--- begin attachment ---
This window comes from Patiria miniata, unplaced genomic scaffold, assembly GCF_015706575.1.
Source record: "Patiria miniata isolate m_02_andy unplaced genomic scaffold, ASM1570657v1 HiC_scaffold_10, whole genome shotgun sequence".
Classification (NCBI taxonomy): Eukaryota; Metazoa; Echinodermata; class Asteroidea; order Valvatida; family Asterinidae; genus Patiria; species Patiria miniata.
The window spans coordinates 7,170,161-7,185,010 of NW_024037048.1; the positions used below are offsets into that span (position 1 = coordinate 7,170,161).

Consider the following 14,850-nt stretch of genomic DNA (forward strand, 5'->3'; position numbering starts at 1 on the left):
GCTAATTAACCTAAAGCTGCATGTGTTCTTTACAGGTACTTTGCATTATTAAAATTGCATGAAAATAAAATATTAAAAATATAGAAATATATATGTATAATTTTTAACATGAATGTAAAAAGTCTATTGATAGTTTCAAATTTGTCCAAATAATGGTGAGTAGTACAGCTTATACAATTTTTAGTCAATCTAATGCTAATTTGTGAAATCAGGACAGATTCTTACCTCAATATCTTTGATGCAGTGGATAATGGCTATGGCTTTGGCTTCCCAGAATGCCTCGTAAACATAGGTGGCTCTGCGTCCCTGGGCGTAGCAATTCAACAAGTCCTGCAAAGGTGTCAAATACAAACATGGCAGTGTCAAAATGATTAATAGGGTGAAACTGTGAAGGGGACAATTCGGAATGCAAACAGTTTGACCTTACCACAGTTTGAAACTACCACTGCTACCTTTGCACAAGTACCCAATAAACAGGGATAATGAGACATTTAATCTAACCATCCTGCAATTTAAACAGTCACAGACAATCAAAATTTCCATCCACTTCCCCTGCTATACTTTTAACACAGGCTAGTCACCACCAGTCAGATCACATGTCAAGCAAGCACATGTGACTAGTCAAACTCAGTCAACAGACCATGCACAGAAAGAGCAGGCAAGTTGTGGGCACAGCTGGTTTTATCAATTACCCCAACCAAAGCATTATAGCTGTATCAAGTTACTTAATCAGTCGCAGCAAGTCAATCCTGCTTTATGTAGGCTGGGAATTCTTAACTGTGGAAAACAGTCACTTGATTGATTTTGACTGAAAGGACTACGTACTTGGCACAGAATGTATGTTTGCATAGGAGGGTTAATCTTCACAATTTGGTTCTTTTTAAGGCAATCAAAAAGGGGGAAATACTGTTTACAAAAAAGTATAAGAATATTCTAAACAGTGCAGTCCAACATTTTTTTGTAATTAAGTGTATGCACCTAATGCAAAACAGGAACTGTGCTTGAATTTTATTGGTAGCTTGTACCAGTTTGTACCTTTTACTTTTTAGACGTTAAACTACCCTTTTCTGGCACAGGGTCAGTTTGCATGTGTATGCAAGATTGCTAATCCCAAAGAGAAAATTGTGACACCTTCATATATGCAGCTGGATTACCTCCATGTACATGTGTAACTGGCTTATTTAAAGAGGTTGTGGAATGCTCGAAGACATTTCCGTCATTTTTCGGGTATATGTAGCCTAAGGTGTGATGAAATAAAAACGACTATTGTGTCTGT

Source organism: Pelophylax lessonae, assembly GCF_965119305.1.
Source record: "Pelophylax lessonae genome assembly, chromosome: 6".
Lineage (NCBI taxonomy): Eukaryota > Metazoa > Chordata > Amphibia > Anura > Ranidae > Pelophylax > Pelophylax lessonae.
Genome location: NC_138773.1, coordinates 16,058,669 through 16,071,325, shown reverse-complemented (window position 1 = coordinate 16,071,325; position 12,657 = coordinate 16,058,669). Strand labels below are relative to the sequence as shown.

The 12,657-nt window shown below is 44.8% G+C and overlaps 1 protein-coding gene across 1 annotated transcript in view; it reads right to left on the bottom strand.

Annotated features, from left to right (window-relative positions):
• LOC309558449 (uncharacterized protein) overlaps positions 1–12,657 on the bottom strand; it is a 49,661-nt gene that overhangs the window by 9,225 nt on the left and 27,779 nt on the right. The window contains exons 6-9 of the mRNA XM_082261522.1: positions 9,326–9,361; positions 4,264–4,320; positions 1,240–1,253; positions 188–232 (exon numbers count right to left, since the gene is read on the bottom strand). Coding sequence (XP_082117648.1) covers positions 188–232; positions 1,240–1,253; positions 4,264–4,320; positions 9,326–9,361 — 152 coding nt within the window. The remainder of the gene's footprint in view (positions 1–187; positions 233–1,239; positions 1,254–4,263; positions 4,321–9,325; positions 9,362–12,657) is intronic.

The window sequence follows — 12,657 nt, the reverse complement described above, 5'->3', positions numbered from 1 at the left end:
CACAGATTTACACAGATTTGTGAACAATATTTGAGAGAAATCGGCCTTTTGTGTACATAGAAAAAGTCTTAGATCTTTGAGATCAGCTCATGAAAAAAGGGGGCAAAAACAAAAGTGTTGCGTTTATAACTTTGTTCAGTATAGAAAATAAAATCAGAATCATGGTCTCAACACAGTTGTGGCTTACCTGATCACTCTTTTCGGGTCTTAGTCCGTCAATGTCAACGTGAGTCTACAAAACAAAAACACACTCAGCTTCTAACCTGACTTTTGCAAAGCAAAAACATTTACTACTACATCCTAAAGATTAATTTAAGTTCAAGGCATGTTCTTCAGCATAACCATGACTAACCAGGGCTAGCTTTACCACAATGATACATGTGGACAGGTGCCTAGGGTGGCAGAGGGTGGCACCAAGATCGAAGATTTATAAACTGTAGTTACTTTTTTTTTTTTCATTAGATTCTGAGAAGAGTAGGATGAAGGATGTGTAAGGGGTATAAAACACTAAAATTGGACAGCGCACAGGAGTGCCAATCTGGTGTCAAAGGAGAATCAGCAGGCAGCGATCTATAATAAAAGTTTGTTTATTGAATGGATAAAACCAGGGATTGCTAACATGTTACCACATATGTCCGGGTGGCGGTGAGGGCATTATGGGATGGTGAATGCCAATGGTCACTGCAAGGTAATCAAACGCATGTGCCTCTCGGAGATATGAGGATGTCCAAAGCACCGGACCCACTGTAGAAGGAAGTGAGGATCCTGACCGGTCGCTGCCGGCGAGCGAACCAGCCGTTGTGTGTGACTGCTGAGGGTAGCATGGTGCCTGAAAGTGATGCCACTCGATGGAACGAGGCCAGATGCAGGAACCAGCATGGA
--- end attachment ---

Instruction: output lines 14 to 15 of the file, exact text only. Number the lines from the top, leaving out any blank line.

The window sequence follows — 12,657 nt, the reverse complement described above, 5'->3', positions numbered from 1 at the left end:
CACAGATTTACACAGATTTGTGAACAATATTTGAGAGAAATCGGCCTTTTGTGTACATAGAAAAAGTCTTAGATCTTTGAGATCAGCTCATGAAAAAAGGGGGCAAAAACAAAAGTGTTGCGTTTATAACTTTGTTCAGTATAGAAAATAAAATCAGAATCATGGTCTCAACACAGTTGTGGCTTACCTGATCACTCTTTTCGGGTCTTAGTCCGTCAATGTCAACGTGAGTCTACAAAACAAAAACACACTCAGCTTCTAACCTGACTTTTGCAAAGCAAAAACATTTACTACTACATCCTAAAGATTAATTTAAGTTCAAGGCATGTTCTTCAGCATAACCATGACTAACCAGGGCTAGCTTTACCACAATGATACATGTGGACAGGTGCCTAGGGTGGCAGAGGGTGGCACCAAGATCGAAGATTTATAAACTGTAGTTACTTTTTTTTTTTTCATTAGATTCTGAGAAGAGTAGGATGAAGGATGTGTAAGGGGTATAAAACACTAAAATTGGACAGCGCACAGGAGTGCCAATCTGGTGTCAAAGGAGAATCAGCAGGCAGCGATCTATAATAAAAGTTTGTTTATTGAATGGATAAAACCAGGGATTGCTAACATGTTACCACATATGTCCGGGTGGCGGTGAGGGCATTATGGGATGGTGAATGCCAATGGTCACTGCAAGGTAATCAAACGCATGTGCCTCTCGGAGATATGAGGATGTCCAAAGCACCGGACCCACTGTAGAAGGAAGTGAGGATCCTGACCGGTCGCTGCCGGCGAGCGAACCAGCCGTTGTGTGTGACTGCTGAGGGTAGCATGGTGCCTGAAAGTGATGCCACTCGATGGAACGAGGCCAGATGCAGGAACCAGCATGGA